22. As such I find no satisfactory evidence to suggest that the second appellant would not be able to access treatment or medication, if required, in Nepal. Whilst the country evidence produced shows that medical treatment and access to such treatment is not at the level experienced in the UK, it does not suggest that there are no services available to the appellant. Indeed, the Home Office Country Background Note for Nepal at page 87 of the appeal bundle confirms that the government provides free basic health care. It is clear that the second appellant has no serious physical conditions requiring treatment, but in any event, there is no evidence to suggest that she could not be treated if there were further issues. As for her mental health problems, there is no evidence to show that she requires psychiatric intervention in any event. She has never required such intervention and has simply had a few sessions of CBT therapy which have come to an end. There is a suggestion that she may require further sessions, but no evidence that her GP has confirmed that a further referral is required. Accordingly, there is no evidence to suggest that the second appellant comes near meeting the threshold to engage Article 3 and I reject that part of her claim.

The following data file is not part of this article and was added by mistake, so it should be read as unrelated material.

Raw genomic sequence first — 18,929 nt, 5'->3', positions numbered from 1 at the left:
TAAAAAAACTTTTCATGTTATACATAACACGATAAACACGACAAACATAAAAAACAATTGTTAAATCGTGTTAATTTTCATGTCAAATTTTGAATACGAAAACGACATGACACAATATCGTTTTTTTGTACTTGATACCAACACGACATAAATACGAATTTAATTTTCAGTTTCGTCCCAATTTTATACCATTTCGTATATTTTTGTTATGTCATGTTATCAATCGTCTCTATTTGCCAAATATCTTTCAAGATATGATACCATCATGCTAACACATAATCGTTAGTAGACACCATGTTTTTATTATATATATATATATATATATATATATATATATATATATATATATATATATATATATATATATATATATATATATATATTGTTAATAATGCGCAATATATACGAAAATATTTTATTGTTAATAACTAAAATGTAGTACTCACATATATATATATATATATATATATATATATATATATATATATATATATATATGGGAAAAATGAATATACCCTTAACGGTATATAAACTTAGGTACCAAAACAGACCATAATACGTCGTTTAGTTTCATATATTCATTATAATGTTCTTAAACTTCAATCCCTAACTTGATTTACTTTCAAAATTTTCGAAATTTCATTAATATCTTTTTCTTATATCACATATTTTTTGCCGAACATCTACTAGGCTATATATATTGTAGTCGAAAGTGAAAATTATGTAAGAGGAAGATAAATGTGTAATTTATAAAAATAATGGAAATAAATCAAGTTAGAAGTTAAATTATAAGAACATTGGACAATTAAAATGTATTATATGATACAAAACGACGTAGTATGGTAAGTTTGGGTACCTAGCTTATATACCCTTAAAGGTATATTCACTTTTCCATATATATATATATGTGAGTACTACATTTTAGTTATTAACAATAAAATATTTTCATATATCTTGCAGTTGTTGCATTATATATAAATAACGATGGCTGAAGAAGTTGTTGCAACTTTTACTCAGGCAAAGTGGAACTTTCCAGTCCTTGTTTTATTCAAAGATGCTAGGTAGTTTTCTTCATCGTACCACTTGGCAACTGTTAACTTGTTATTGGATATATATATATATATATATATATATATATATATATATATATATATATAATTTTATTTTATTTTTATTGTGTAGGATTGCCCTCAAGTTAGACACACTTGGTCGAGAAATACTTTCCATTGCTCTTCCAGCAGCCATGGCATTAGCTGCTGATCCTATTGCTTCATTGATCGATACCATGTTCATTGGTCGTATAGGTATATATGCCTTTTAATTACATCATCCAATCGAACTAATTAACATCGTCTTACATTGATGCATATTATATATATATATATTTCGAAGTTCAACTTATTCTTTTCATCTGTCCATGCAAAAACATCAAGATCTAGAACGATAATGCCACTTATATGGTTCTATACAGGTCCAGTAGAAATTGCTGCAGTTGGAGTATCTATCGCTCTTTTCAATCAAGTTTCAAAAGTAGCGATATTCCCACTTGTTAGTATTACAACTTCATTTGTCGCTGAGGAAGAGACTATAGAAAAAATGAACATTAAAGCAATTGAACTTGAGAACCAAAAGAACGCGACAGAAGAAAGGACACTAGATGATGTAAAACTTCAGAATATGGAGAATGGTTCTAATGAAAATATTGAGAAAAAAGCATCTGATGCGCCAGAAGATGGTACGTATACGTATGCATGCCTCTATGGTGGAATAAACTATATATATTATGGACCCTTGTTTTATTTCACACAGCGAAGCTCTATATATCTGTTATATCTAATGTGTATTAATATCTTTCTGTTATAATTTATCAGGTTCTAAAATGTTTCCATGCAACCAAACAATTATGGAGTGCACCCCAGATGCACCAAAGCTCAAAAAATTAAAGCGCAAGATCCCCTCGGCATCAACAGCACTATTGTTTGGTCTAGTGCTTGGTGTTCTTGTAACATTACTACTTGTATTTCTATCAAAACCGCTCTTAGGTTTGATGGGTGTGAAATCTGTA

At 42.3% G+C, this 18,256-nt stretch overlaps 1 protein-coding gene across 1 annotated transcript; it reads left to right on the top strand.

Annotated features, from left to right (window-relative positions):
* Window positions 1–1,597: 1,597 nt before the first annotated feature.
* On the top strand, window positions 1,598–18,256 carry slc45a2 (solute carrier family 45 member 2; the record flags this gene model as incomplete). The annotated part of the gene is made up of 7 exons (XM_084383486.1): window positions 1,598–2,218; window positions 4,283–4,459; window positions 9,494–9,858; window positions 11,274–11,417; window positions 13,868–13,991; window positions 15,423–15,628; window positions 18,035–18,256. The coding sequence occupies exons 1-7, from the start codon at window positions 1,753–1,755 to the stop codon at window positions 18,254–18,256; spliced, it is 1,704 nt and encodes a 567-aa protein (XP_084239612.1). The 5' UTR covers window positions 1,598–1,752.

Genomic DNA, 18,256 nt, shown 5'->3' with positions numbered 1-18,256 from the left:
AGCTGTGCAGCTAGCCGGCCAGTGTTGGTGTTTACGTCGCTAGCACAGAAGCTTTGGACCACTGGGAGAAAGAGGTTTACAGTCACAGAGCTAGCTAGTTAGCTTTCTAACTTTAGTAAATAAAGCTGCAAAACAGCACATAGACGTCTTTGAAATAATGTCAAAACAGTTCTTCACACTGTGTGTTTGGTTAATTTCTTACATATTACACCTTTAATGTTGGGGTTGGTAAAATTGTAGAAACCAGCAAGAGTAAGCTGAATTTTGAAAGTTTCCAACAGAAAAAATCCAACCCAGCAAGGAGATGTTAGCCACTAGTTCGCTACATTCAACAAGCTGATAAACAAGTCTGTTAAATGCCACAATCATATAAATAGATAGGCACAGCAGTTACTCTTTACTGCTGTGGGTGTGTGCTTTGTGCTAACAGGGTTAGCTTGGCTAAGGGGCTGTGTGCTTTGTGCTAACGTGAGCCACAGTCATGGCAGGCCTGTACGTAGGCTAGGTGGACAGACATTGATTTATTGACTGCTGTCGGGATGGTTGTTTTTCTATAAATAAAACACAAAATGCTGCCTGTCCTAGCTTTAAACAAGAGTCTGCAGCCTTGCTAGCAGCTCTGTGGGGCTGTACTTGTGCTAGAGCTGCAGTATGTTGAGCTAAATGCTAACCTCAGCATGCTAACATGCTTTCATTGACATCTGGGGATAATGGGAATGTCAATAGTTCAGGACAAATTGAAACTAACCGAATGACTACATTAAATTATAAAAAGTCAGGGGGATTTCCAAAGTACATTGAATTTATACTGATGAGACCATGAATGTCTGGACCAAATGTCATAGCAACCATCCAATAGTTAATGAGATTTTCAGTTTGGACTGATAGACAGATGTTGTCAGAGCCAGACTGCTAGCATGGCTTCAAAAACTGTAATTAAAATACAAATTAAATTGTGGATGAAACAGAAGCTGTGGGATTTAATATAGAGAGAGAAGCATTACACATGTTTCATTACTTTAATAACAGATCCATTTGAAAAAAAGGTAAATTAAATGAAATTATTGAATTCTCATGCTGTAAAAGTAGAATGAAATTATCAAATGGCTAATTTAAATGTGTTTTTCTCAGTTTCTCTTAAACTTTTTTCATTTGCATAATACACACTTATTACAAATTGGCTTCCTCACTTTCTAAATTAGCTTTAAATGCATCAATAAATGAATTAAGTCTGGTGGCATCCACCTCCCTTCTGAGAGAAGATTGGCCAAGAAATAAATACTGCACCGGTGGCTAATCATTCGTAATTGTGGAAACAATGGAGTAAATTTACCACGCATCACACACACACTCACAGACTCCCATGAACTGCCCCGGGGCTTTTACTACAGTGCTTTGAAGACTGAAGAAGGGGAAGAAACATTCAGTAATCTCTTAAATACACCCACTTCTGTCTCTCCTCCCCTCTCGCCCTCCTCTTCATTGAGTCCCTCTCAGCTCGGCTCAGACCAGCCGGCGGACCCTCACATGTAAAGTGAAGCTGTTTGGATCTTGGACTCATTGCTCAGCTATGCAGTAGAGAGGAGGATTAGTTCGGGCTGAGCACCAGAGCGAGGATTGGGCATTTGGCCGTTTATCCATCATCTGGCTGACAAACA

23. With regard to the question of very significant obstacles to integration, I find that there is likewise no merit in such a claim. As stated above, neither the appellants’ daughter nor the second appellant has any serious medical issue and there is no evidence to suggest that adequate treatment would not be available in Nepal in any event. The appellants’ daughter has an allergy to certain milk proteins but is able to tolerate alternative types of milk and in any event is now able to eat solid food. The second appellant suffers from severe anxiety, but since that is largely as a result of her uncertain status, it may well recede once her position is more settled. In any event her condition is not sufficiently serious to impede her daily life. Both appellants have qualifications from Nepal and the UK as well as previous work experience in Nepal; the first appellant as an English tutor for primary school students and the second appellant as an accountant in a private school, and there is no reason why they would not be able to find employment again on return to Nepal. They both have family in Nepal and the first appellant accepted, irrespective of his claim that his family disapproved of his marriage, that they would not see him destitute. The appellants may have access to some financial support from the UK government on return to Nepal (as Mr Whitwell indicated), but in any event would be able to find employment to bring in an income to provide them with support and enable them to start paying off any debts they still owed. The appellants refer to problems owing to their inter-caste marriage but have presented no evidence to suggest that that would put them at risk or cause significant problems in their daily lives in Nepal. Although the first appellant has lived in the UK since 2009 (and the second appellant since 2016), they both spent the majority of their lives in Nepal and would be familiar with the customs and practices of that country. They both speak the language, and their daughter can comprehend the language, but in any event would quickly learn it as she is only 3 years of age. Her best interests lay in remaining with her parents and she is of an age where her ties do not go beyond her family unit. Although she attends a nursery in the UK (see page 202 of the appeal bundle) there is no real reason why she could not settle into a nursery, and then school, in Nepal.